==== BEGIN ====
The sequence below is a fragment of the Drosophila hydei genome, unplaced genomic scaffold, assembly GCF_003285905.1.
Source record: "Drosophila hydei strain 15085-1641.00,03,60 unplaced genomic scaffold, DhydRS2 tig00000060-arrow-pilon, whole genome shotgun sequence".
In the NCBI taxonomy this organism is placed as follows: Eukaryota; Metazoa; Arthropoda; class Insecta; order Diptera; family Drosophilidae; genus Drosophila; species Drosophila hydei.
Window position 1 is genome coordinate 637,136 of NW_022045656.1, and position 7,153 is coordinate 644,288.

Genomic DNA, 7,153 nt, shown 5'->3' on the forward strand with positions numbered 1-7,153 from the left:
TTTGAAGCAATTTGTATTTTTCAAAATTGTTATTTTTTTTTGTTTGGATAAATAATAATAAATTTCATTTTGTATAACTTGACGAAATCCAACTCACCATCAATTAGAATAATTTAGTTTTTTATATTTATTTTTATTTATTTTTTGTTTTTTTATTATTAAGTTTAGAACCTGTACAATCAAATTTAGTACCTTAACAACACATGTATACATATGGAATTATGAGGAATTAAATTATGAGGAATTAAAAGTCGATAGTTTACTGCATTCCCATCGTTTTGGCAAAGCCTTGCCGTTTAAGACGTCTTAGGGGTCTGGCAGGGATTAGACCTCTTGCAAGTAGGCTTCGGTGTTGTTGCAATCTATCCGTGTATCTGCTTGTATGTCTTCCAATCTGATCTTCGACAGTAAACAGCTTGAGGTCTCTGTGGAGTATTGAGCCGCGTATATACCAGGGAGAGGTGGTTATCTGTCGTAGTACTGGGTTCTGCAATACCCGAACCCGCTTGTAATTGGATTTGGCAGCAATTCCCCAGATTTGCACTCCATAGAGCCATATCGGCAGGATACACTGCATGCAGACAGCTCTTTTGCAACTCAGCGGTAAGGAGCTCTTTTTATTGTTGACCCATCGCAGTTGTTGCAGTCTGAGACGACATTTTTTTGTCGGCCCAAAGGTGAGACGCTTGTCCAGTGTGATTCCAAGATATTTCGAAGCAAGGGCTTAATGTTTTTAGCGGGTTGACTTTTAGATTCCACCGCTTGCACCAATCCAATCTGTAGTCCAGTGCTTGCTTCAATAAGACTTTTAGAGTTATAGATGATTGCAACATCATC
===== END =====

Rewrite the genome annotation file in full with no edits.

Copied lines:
The sequence below is a fragment of the Drosophila hydei genome, unplaced genomic scaffold, assembly GCF_003285905.1.
Source record: "Drosophila hydei strain 15085-1641.00,03,60 unplaced genomic scaffold, DhydRS2 tig00000060-arrow-pilon, whole genome shotgun sequence".
In the NCBI taxonomy this organism is placed as follows: Eukaryota; Metazoa; Arthropoda; class Insecta; order Diptera; family Drosophilidae; genus Drosophila; species Drosophila hydei.
Window position 1 is genome coordinate 637,136 of NW_022045656.1, and position 7,153 is coordinate 644,288.

Genomic DNA, 7,153 nt, shown 5'->3' on the forward strand with positions numbered 1-7,153 from the left:
TTTGAAGCAATTTGTATTTTTCAAAATTGTTATTTTTTTTTGTTTGGATAAATAATAATAAATTTCATTTTGTATAACTTGACGAAATCCAACTCACCATCAATTAGAATAATTTAGTTTTTTATATTTATTTTTATTTATTTTTTGTTTTTTTATTATTAAGTTTAGAACCTGTACAATCAAATTTAGTACCTTAACAACACATGTATACATATGGAATTATGAGGAATTAAATTATGAGGAATTAAAAGTCGATAGTTTACTGCATTCCCATCGTTTTGGCAAAGCCTTGCCGTTTAAGACGTCTTAGGGGTCTGGCAGGGATTAGACCTCTTGCAAGTAGGCTTCGGTGTTGTTGCAATCTATCCGTGTATCTGCTTGTATGTCTTCCAATCTGATCTTCGACAGTAAACAGCTTGAGGTCTCTGTGGAGTATTGAGCCGCGTATATACCAGGGAGAGGTGGTTATCTGTCGTAGTACTGGGTTCTGCAATACCCGAACCCGCTTGTAATTGGATTTGGCAGCAATTCCCCAGATTTGCACTCCATAGAGCCATATCGGCAGGATACACTGCATGCAGACAGCTCTTTTGCAACTCAGCGGTAAGGAGCTCTTTTTATTGTTGACCCATCGCAGTTGTTGCAGTCTGAGACGACATTTTTTTGTCGGCCCAAAGGTGAGACGCTTGTCCAGTGTGATTCCAAGATATTTCGAAGCAAGGGCTTAATGTTTTTAGCGGGTTGACTTTTAGATTCCACCGCTTGCACCAATCCAATCTGTAGTCCAGTGCTTGCTTCAATAAGACTTTTAGAGTTATAGATGATTGCAACATCATC